Politics

Aide: Giffords Now Aware Who Was Killed in Tucson Shooting

Aug. 1, 2011: In this image from House TV, Rep. Gabrielle Giffords, D-Ariz., appears on the floor of the House for a vote on the plan to raise the federal debt limit.

Aug. 1, 2011: In this image from House TV, Rep. Gabrielle Giffords, D-Ariz., appears on the floor of the House for a vote on the plan to raise the federal debt limit.  (AP)

PHOENIX -- Rep. Gabrielle Giffords is now aware of who was killed during the January shooting rampage in Tucson that left her seriously wounded, her spokesman says.

The Arizona Republic reports that C.J. Karamargin confirmed Friday that the Democratic politician was told in late July the names of the dead, including her loyal aide Gabe Zimmerman; U.S. District Judge John Roll, a close friend; and 9-year-old Christina-Taylor Green.

Giffords has been recovering from a gunshot wound to the brain from the Jan. 8 shooting that killed six people and wounded her and 12 others.

Her loved ones had been keeping the extent of the tragedy from her until she was strong enough to handle it. Husband Mark Kelly said in June that she was aware of the number of casualties but not their names.

"She was deeply saddened by it," said Karamargin, who is leaving Giffords' staff for a job with Pima Community College.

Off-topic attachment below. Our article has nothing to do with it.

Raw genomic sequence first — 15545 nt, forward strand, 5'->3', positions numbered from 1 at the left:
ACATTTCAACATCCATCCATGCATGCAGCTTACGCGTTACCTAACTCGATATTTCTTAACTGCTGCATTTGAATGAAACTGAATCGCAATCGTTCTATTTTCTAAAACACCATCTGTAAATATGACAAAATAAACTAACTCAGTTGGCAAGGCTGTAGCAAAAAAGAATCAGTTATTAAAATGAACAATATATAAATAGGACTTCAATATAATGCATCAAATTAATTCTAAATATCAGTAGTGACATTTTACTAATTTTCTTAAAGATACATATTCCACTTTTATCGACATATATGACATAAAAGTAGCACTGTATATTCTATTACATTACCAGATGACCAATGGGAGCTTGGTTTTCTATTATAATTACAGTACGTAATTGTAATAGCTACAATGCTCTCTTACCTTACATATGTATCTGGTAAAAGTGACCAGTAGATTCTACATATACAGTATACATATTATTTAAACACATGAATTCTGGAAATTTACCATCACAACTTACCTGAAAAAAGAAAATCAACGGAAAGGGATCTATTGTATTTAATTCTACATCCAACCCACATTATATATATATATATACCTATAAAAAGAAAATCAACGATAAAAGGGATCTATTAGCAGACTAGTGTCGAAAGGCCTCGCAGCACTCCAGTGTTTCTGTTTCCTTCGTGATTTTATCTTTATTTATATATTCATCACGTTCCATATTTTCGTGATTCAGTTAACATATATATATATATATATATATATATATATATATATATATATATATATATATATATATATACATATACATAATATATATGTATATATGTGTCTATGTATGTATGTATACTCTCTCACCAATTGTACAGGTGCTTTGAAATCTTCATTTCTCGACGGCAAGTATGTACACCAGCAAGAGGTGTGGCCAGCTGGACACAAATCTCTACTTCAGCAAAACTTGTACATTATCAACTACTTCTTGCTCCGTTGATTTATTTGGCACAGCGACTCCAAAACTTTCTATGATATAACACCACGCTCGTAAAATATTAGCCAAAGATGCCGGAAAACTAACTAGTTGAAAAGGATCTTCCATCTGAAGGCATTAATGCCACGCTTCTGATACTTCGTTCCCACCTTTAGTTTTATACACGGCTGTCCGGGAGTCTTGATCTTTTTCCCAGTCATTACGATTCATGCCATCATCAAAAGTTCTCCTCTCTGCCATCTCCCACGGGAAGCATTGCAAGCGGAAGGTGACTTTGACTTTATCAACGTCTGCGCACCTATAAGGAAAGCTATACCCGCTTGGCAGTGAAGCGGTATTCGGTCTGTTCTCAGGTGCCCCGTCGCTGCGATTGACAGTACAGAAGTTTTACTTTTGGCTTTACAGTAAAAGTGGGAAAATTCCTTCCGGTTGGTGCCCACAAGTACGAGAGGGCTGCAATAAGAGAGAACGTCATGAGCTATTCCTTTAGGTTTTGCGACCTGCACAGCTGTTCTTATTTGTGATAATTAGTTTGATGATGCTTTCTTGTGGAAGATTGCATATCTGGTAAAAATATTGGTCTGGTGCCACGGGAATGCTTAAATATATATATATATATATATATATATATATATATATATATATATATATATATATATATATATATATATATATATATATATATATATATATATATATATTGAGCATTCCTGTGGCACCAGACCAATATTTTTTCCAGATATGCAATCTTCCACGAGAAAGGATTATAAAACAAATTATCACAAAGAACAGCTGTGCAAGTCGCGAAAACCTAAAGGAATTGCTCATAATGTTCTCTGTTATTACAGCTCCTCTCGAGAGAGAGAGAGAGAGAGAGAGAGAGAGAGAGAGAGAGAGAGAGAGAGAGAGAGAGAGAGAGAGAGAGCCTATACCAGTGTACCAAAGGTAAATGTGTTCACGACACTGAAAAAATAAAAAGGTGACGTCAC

Giffords received the news just days before her surprise Aug. 1 appearance on Capitol Hill to vote on the federal debt ceiling.

The rampage occurred in the parking lot of a Tucson grocery store as Giffords met with constituents.

The man charged in the shooting, Jared Lee Loughner, was sent to a federal prison facility in Springfield, Mo., after a federal judge concluded he was mentally incompetent to stand trial on 49 charges.

The paper reported that earlier this month, Giffords gave her personal condolences to Ross Zimmerman, Gabe's father, during a brief telephone conversation

"She still has some trouble with language, but there is no question that she can get her point across and her comprehension is 100 percent," Zimmerman told the paper. "It was Gabrielle -- it was nice to talk to her."